Nellie M was a coaster ship of 782 BRT, launched in 1972 at Yorkshire. She was owned by S. William Coe & Co. Ltd. of Liverpool at the time of the attack, which took place on 6 February 1981. The vessel was at anchor barely 300 yards (270 m) from the Republic’s shore, awaiting for proceeding up the river. The coal ship had departed from Liverpool with a cargo valued at £1 million.[12]

A team of 12 IRA men, meanwhile, had hijacked a pilot boat at a pier on Moville, on the northwest bank of the inlet. Five of the group remained watching on shore, while another seven members of the ASU, carrying two high explosive charges, forced the skipper to take them to the British coal ship. Once on board, the cell informed her captain,[13] Ian Eves,[14] about their intentions and ordered him to gather the crew and to get his men into the lifeboat. Four IRA members supervised the evacuation. At the same time, three others planted the charges in the engine room. The hijacked motor launch then took in tow the lifeboat, leaving her adrift close to the eastern shore, and headed back for Moville. As the lifeboat reached the beach, the first explosion shook Nellie M. Huge flames, visible from several miles away, engulfed her bridge. A second blast, some hours later, blew up the bulkheads and the ship began to sink. The morning after, her stern was submerged. The hull was raised in 1982.[13]

Sinking of St. Bedan

The next year, the IRA was able to repeat the same operation against another British coal ship, St. Bedan, bound from Glasgow to Derry. The 1,250 BRT Bedan, built in Clyde and also launched in 1972, was owned by J & A Gardner & Co. Ltd. of Glasgow.[15] On 23 February 1982, the ship was at anchor off Derry, awaiting the tide to proceed upstream.[16]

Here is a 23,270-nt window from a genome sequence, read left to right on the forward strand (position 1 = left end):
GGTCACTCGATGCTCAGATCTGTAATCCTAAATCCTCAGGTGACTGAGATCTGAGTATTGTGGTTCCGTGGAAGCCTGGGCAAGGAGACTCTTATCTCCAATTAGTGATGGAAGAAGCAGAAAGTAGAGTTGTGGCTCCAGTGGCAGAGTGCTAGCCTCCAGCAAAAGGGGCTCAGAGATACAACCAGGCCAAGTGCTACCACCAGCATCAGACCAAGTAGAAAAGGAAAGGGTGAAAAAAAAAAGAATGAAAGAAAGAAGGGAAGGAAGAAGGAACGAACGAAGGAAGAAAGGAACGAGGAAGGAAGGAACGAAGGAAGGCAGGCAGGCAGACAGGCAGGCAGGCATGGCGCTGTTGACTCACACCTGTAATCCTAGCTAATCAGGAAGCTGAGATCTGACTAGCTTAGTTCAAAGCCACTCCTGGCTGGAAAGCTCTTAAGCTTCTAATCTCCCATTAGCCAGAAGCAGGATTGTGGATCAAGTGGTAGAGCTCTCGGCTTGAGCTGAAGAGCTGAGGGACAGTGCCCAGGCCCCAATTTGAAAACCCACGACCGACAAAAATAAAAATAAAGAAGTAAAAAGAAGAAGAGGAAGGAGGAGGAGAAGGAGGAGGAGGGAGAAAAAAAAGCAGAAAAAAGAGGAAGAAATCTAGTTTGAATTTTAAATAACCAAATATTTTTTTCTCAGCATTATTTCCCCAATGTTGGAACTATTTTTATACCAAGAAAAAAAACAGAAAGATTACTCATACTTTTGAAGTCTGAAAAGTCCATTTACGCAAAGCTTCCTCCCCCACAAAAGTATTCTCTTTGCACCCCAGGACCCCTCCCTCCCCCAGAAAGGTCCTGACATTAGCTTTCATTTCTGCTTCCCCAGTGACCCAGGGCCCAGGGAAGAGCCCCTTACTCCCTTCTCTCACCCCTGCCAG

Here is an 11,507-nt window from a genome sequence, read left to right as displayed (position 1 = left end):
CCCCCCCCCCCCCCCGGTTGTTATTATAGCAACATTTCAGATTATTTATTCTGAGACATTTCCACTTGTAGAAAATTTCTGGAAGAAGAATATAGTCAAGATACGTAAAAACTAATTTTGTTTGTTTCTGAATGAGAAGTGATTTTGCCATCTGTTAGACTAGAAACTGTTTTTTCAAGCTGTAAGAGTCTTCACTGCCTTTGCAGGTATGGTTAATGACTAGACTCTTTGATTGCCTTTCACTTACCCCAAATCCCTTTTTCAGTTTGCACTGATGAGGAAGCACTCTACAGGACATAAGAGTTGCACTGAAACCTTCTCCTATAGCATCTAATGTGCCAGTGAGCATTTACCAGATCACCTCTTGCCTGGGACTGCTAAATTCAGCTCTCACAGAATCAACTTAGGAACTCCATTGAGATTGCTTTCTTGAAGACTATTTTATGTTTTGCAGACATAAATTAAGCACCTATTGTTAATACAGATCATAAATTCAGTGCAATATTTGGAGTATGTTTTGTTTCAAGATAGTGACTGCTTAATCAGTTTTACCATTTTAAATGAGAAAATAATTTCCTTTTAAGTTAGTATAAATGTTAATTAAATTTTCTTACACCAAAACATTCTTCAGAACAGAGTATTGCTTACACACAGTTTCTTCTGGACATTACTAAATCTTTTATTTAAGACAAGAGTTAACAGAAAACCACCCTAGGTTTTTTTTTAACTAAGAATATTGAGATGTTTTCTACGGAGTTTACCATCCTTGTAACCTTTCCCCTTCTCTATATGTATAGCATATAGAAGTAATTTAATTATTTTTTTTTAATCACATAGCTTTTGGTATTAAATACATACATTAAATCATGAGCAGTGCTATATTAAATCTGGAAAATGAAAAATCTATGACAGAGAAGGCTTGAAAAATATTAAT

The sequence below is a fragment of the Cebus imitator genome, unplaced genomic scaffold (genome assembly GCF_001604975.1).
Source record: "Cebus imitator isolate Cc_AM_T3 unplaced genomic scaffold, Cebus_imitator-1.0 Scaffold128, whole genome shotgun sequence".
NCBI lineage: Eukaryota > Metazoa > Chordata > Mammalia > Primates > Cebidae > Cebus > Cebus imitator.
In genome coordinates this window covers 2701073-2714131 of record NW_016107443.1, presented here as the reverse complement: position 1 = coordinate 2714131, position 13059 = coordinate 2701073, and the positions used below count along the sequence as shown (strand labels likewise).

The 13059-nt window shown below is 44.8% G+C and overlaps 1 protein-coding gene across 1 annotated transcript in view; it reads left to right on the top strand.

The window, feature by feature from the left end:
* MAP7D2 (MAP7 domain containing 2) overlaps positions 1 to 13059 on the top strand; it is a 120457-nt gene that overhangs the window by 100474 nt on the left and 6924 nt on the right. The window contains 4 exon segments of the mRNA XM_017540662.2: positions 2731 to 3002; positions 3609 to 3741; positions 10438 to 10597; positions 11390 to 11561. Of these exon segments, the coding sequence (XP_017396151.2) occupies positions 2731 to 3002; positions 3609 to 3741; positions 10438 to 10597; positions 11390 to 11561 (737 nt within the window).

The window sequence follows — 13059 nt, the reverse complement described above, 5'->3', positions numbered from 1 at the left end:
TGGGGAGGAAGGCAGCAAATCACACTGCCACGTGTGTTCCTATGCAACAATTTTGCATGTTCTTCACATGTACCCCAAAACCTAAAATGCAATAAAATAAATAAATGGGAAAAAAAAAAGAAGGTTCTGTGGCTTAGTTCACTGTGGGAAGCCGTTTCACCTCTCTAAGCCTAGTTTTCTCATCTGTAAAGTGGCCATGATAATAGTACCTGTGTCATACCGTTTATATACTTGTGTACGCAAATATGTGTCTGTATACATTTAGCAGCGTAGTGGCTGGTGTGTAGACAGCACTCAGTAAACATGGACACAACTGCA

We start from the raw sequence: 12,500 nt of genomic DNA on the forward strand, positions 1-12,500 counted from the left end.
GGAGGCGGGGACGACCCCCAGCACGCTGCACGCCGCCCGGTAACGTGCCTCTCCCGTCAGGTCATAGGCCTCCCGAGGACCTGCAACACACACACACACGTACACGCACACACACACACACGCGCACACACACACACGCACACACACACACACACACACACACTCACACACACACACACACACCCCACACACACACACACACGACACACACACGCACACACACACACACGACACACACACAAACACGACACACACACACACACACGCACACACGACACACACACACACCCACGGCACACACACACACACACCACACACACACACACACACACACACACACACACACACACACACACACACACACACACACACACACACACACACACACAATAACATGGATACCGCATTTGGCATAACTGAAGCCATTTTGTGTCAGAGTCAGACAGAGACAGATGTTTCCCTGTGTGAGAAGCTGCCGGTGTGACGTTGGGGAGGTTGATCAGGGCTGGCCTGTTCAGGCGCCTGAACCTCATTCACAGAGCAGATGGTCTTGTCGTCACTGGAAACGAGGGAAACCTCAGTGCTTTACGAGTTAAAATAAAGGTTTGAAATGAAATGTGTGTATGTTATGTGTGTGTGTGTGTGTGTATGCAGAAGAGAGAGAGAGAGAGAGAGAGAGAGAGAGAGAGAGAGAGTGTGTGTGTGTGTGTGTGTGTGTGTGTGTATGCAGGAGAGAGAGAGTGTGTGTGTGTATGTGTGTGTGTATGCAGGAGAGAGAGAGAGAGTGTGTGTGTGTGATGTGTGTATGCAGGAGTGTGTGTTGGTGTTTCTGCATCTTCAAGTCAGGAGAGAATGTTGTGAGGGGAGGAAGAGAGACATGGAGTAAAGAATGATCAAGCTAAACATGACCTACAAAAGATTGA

Once again, the armed IRA boarding party was composed of 12 volunteers. The attack was again launched from the pilot boat based at Moville,[16] and once on deck, the IRA unit ordered the second on board, David Hinson, and the captain, Roderick Black, to gather the crew onto the bridge. The IRA volunteers took "some photographs of us for American propaganda", according to Hinson.[17] The coaster's lifeboat with the crewmembers was towed to the shoreline in the same way as in the case of Nellie M.[16] After the explosions, the cargo vessel sank on her starboard side in some 15 metres (49 ft) of water.[18] She was raised and scrapped by November 1982.[15]


RFA Fort Victoria, which was crippled by the IRA shortly after her launching in 1990 near Belfast.
RFA Fort Victoria, which was crippled by the IRA shortly after her launching in 1990 near Belfast.